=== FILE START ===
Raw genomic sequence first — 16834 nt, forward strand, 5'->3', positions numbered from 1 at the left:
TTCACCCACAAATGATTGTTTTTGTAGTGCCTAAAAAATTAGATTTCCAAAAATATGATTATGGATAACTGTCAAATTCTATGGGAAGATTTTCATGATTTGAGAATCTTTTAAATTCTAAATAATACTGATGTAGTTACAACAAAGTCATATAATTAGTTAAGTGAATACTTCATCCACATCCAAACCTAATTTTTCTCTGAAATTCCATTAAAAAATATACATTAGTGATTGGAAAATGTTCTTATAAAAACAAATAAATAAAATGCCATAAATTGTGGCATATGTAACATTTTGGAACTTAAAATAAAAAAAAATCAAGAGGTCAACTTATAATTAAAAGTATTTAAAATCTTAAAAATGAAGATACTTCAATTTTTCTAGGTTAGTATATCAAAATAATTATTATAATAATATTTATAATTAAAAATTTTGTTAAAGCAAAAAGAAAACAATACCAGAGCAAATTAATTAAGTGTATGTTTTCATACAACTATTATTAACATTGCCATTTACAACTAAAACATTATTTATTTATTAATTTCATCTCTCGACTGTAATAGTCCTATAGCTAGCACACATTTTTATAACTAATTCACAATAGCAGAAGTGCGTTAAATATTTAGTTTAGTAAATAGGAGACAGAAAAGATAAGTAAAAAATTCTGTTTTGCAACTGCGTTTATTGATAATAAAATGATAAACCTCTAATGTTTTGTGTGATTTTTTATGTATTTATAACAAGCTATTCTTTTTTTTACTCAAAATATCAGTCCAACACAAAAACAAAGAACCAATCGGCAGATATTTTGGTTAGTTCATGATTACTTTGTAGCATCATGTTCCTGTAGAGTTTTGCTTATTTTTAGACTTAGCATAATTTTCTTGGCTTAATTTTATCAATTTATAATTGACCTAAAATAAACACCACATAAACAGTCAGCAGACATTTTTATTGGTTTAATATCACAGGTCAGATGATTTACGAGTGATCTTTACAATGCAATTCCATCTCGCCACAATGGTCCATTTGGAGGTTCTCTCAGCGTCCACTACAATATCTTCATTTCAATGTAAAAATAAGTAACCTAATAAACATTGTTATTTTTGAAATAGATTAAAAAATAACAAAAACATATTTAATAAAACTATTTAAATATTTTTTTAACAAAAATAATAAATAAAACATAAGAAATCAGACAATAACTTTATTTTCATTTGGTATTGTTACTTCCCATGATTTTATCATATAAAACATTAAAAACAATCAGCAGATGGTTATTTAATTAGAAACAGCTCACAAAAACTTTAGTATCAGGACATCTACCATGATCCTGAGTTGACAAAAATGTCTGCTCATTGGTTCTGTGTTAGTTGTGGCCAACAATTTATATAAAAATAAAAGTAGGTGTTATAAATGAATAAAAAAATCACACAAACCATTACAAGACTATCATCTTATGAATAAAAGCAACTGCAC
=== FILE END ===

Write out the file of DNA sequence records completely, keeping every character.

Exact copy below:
Raw genomic sequence first — 16834 nt, forward strand, 5'->3', positions numbered from 1 at the left:
TTCACCCACAAATGATTGTTTTTGTAGTGCCTAAAAAATTAGATTTCCAAAAATATGATTATGGATAACTGTCAAATTCTATGGGAAGATTTTCATGATTTGAGAATCTTTTAAATTCTAAATAATACTGATGTAGTTACAACAAAGTCATATAATTAGTTAAGTGAATACTTCATCCACATCCAAACCTAATTTTTCTCTGAAATTCCATTAAAAAATATACATTAGTGATTGGAAAATGTTCTTATAAAAACAAATAAATAAAATGCCATAAATTGTGGCATATGTAACATTTTGGAACTTAAAATAAAAAAAAATCAAGAGGTCAACTTATAATTAAAAGTATTTAAAATCTTAAAAATGAAGATACTTCAATTTTTCTAGGTTAGTATATCAAAATAATTATTATAATAATATTTATAATTAAAAATTTTGTTAAAGCAAAAAGAAAACAATACCAGAGCAAATTAATTAAGTGTATGTTTTCATACAACTATTATTAACATTGCCATTTACAACTAAAACATTATTTATTTATTAATTTCATCTCTCGACTGTAATAGTCCTATAGCTAGCACACATTTTTATAACTAATTCACAATAGCAGAAGTGCGTTAAATATTTAGTTTAGTAAATAGGAGACAGAAAAGATAAGTAAAAAATTCTGTTTTGCAACTGCGTTTATTGATAATAAAATGATAAACCTCTAATGTTTTGTGTGATTTTTTATGTATTTATAACAAGCTATTCTTTTTTTTACTCAAAATATCAGTCCAACACAAAAACAAAGAACCAATCGGCAGATATTTTGGTTAGTTCATGATTACTTTGTAGCATCATGTTCCTGTAGAGTTTTGCTTATTTTTAGACTTAGCATAATTTTCTTGGCTTAATTTTATCAATTTATAATTGACCTAAAATAAACACCACATAAACAGTCAGCAGACATTTTTATTGGTTTAATATCACAGGTCAGATGATTTACGAGTGATCTTTACAATGCAATTCCATCTCGCCACAATGGTCCATTTGGAGGTTCTCTCAGCGTCCACTACAATATCTTCATTTCAATGTAAAAATAAGTAACCTAATAAACATTGTTATTTTTGAAATAGATTAAAAAATAACAAAAACATATTTAATAAAACTATTTAAATATTTTTTTAACAAAAATAATAAATAAAACATAAGAAATCAGACAATAACTTTATTTTCATTTGGTATTGTTACTTCCCATGATTTTATCATATAAAACATTAAAAACAATCAGCAGATGGTTATTTAATTAGAAACAGCTCACAAAAACTTTAGTATCAGGACATCTACCATGATCCTGAGTTGACAAAAATGTCTGCTCATTGGTTCTGTGTTAGTTGTGGCCAACAATTTATATAAAAATAAAAGTAGGTGTTATAAATGAATAAAAAAATCACACAAACCATTACAAGACTATCATCTTATGAATAAAAGCAACTGCAC